However difficult life may be, there is always something you can do and succeed at.
–Dr. Stephen Hawking

As you learned from my previous article, I’m spending almost a year as an English Language Fellow in Moscow, Russia, where, in late December 2016, I had the great fortune to teach three classes to 10th- and 11th-level students at a distinguished English language school for students from primary through high school.

I chose to develop activities whose theme was succeeding in spite of — if not because of — obstacles, and embracing the inevitable challenges that we face. I have continued to develop the presentation.

(For this article, I devoted the title to a Lennon and McCartney classic.)

For the second class, I chose a brief TED Talk, Richard St. John’s "8 Secrets of Success," which, as you’ll see from the video, would be more aptly titled, "What leads to success?"

St. John alerts his audience, "This is really a two-hour presentation for high school students cut down to three minutes." He does a masterful job making the necessary adaptations, but be warned: He speaks and moves through his presentation at warp speed. Note, too, that St. John uses the word "a—holes," which no one in my audience — including teachers and the head of the school — found offensive.

Steps of the Lesson

Begin by asking students, "What is success?" Students brainstorm, and on the board, the teacher creates a mind map of their responses. Discuss the reasons behind their answers.

Introduce the TED Talk and ask them to take notes to use in the discussion that will follow the video. Ask them to note names and vocabulary with which they are unfamiliar (i.e., TEDsters; a long list of names; workafrolics).

Following the video, have a large group discussion with students based on their responses to these questions:

  1. Who is the speaker?
  2. What inspired him to investigate the secrets that lead to success?
  3. How did he investigate?
  4. Who are some of the people he interviewed, and at what have they succeeded?
  5. What are the eight secrets that lead to success? What is the difference between "secrets to success" or "steps to success" and "steps that lead to success?"
  6. What are some problems that stop people from success?
  7. What vocabulary did you hear with which you’re unfamiliar? What does "workafrolic" mean? In my presentation, I led students through the etymology of workaholic and workafrolic, discussing the term "frolic."

For the next part of the activity, I have students work in pairs or small groups rather than in a large group because I’ve found that students are more comfortable sharing in intimate settings those responses that draw upon personal information.

  1. Who has supported you, and who supports you? How do they support you?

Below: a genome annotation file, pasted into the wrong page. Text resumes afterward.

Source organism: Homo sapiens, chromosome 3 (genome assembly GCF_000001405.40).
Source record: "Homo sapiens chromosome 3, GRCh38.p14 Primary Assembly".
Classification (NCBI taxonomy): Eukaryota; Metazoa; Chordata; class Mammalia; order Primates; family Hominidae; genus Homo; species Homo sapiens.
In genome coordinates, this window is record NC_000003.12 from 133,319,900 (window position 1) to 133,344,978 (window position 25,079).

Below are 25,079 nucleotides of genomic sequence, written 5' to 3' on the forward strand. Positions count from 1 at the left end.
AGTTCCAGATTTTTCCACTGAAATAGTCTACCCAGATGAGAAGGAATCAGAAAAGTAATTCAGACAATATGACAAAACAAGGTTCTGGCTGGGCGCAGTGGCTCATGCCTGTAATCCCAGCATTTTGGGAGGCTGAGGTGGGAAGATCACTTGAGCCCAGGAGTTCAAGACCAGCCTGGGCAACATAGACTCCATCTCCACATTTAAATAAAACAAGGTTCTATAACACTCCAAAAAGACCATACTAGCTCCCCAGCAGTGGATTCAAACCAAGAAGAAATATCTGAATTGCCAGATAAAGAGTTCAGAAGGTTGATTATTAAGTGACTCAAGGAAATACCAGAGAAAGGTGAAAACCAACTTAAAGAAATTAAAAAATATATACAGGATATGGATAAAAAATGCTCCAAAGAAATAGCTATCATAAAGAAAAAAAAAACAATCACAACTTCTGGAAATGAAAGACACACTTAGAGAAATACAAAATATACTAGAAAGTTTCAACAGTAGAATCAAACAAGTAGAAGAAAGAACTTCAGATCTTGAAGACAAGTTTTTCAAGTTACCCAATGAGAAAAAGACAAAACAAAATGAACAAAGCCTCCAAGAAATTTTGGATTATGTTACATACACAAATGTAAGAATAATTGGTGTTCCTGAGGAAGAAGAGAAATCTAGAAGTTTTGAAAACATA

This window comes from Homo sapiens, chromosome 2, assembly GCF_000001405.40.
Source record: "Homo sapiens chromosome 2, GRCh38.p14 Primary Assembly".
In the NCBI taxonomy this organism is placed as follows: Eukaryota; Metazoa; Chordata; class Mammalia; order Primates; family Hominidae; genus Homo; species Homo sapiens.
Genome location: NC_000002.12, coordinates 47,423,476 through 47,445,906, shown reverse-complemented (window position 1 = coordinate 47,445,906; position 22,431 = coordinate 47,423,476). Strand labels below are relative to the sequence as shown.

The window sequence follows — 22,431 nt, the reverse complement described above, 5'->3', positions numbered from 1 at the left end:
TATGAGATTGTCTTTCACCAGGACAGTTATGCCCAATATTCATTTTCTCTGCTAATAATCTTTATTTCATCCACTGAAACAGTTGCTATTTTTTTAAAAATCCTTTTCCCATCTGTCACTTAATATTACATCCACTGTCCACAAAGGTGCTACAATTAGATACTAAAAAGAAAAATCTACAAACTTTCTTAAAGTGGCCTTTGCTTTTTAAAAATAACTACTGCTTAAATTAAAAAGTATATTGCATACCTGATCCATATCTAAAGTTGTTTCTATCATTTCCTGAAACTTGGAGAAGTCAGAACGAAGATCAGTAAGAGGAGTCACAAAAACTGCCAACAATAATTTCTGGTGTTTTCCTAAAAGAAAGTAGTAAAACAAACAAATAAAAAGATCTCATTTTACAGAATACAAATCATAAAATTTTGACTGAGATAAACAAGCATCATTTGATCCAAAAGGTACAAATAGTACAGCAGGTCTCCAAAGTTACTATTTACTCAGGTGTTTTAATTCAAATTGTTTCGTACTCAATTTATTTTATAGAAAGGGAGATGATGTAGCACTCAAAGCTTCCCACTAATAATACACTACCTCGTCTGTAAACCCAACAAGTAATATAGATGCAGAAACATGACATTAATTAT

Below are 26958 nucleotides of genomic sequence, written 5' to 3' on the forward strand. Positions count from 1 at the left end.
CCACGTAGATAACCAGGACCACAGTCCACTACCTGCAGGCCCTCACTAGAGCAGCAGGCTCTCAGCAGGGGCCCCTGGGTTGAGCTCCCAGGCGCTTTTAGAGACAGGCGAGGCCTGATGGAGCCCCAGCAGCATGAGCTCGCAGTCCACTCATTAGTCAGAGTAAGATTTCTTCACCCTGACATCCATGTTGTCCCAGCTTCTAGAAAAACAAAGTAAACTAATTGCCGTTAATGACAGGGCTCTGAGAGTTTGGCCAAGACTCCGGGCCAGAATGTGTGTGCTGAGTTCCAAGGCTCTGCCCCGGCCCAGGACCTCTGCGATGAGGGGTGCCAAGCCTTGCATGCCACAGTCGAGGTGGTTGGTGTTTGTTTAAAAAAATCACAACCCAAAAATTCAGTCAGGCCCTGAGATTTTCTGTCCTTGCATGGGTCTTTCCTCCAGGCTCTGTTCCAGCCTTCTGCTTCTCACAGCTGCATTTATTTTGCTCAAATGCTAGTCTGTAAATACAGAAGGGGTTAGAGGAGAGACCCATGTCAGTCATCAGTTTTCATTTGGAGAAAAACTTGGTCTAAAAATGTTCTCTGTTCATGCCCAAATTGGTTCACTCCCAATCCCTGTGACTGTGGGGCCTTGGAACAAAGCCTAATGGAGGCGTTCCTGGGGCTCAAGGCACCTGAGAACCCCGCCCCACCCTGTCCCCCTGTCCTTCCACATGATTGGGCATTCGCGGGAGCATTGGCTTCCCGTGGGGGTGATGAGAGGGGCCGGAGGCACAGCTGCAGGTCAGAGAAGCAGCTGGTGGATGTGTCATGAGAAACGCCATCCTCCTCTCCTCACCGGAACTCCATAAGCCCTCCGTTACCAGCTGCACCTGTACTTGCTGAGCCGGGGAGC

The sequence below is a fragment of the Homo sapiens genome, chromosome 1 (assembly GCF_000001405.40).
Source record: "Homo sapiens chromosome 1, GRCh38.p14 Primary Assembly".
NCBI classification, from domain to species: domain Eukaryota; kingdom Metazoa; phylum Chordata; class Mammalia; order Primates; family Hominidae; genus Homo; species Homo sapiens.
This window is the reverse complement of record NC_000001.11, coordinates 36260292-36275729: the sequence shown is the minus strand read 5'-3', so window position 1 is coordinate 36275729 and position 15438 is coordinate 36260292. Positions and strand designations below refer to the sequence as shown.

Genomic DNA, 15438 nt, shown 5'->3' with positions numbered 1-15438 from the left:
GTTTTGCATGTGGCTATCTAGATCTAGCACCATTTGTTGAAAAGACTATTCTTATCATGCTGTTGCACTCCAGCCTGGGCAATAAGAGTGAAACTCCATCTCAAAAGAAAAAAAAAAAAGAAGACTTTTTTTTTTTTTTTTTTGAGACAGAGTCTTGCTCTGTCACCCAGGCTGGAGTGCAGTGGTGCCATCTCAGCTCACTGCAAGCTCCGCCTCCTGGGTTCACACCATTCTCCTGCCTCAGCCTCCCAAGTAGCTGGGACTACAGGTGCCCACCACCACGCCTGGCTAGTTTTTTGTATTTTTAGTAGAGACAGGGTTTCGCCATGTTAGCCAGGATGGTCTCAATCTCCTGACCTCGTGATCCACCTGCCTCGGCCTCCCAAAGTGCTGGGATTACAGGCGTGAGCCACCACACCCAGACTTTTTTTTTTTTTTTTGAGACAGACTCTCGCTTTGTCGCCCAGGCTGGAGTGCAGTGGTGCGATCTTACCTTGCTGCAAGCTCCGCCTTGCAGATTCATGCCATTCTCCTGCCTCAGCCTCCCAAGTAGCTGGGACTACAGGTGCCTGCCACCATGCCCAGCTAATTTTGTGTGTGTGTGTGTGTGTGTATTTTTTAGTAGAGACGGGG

2. Who have you supported, and whom do you support? How do you support them?
  3. What has kept you from success? What have you done or can you do to address the issues that have kept you from succeeding?

When the pairs and groups have finished, ask if anyone would like to share their responses.

Next, ask students to individually answer the following questions, and write with them. Over 30 years ago, Donald Graves identified the value of teachers modeling writing with their students.

  1. What did you learn from the video?
  2. If someone you love tells you that they are discouraged and afraid, what would you say and do? Why would you say and do that?
  3. If you told someone you love that you are discouraged and afraid, what would

you want them to say and do? Why?

When students have finished writing, ask if anyone wants to share what they’ve written. You can share, too.

Then, give students the following story starter and have each student finish the sentence. Then, have students pass their paper to the student to her left or right and continue the story, with each student adding one sentence. When students have written at least a paragraph, have students volunteer to read their stories to the class.

I have purposely used my name in the story starter as a way to demonstrate to students my own vulnerabilities. Though I have never suffered from shyness, I have battled self-doubt for much of my life. Story starter: Debra always suffered from self-doubt and shyness, but…

Finally, ask students to revisit the question, "What is success?" Have a large group discussion and compare the before and after answers.

This is a lesson that you can use to begin the school year, one that will set the context for the learning environment. In groups, students can create their own lists of “what leads to success,” illustrate them, and post them on the wall, and you can periodically guide students to the posters for inspiration (e.g., before tests or presentations) or for reassurance and encouragement (e.g., after tests and presentations or report cards) just as students can guide each other.